Competition is an essential part of evolution. Animals compete over resources as food, partners and breeding sites. Individuals with characteristics that enable them to outcompete others and gain access to vital resources will be able to produce more offspring and thereby contribute more to future generations (fitness). Experimental research on great tits (Parus major) showed that the family size that parents raise can negatively affect their future survival probability in areas with high competitive pressure. The hypothesis was formulated that family size may negatively affect the competitive ability of parents in later life. Under competition it may thus be more favorable for parents to raise smaller families. The focus of my thesis was to experimentally test this hypothesis in a great tit nest box population. We manipulated the family size that great tit parents had to raise by taking away or adding nestlings to broods. Next, we induced competition among the tits in winter for food and sleeping places and in spring for suitable breeding sites. We found evidence that the manipulated family size had a negative effect on the probability of parents to 1) claim food in winter and 2) claim breeding sites safe from nest predation next spring. This evidence is consistent with the hypothesis that family size negatively affects the competitive ability of parents. My work contributes to our understanding how social mechanisms such a competition can affect individual reproductive behaviour. This knowledge is essential to predict how animals will respond to changes in their ecological environment.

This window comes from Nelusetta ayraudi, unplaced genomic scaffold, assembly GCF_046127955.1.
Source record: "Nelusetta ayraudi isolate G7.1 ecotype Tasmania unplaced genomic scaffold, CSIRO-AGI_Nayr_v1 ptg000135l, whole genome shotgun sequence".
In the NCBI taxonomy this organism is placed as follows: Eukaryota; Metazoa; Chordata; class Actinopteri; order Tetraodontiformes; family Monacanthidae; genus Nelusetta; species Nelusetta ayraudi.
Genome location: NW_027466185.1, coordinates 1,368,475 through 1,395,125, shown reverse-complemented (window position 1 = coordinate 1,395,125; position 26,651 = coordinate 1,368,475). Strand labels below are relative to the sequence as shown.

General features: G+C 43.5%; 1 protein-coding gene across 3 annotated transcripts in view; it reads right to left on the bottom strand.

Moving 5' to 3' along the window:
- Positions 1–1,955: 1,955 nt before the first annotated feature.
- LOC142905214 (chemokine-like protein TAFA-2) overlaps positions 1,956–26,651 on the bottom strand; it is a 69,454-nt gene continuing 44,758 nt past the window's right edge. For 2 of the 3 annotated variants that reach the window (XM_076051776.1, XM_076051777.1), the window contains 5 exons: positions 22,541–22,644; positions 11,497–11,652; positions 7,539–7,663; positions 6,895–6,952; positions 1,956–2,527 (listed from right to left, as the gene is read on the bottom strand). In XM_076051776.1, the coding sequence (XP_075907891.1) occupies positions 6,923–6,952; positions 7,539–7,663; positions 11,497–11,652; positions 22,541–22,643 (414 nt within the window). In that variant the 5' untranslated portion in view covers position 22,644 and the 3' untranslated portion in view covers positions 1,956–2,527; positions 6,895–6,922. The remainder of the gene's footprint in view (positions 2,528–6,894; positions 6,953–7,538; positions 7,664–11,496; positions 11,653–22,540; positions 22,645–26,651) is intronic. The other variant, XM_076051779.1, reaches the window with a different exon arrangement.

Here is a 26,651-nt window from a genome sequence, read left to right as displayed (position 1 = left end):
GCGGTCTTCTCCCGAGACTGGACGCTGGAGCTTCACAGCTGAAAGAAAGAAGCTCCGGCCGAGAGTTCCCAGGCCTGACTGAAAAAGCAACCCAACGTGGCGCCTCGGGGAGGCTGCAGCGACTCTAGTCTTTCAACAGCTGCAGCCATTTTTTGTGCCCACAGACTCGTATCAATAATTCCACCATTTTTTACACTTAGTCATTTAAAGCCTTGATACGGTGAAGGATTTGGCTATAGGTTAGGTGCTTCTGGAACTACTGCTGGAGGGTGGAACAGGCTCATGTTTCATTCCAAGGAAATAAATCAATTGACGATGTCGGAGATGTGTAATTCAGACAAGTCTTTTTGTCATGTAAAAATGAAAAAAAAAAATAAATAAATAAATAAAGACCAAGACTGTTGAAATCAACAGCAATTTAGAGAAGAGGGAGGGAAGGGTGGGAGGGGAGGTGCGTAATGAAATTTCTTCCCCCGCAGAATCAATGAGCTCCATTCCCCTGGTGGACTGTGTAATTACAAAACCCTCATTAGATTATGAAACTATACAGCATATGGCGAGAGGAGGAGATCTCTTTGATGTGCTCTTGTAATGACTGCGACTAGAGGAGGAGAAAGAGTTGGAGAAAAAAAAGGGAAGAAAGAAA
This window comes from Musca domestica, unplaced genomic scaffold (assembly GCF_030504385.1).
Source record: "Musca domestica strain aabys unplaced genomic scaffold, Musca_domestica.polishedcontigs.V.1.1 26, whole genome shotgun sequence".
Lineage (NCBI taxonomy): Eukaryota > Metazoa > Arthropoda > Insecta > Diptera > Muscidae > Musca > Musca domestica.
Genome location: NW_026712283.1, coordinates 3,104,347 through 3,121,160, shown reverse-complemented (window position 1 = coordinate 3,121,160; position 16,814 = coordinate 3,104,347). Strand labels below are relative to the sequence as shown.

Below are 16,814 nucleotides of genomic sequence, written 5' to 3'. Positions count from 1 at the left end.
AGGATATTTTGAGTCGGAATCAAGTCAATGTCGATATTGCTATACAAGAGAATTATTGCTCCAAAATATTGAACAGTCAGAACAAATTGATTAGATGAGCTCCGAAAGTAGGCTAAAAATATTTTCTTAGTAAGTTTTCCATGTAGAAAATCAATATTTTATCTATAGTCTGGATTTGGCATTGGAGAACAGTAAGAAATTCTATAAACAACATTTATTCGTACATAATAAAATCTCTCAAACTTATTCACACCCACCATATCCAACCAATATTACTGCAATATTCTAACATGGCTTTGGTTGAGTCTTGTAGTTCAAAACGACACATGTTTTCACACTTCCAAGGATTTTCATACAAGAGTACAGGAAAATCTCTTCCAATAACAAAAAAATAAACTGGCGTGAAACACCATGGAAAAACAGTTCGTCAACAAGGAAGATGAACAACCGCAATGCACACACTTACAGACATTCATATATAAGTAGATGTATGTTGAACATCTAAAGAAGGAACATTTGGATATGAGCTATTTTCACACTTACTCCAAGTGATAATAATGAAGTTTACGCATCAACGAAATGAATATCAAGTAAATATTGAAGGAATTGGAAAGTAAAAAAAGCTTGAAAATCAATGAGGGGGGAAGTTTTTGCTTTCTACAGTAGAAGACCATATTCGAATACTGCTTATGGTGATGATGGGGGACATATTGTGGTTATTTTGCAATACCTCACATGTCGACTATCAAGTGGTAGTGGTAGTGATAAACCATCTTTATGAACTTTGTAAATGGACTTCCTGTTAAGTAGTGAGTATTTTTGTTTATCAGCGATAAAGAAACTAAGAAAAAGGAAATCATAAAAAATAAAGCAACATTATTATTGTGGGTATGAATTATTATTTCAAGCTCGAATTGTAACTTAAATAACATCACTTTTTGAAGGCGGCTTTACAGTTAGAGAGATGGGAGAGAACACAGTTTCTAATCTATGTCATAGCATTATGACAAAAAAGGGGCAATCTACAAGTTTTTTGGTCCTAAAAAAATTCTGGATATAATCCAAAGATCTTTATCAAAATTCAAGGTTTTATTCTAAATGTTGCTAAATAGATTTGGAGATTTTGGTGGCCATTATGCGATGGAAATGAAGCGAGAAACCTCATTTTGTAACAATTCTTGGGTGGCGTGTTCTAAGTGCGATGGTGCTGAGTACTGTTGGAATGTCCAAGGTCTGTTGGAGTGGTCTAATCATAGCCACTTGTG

|Translated title of the contribution||Optimale voortplanting in de competitieve omgeving|
|Qualification||Doctor of Philosophy|
|Place of Publication||[Groningen]|
|Publication status||Published - 2017|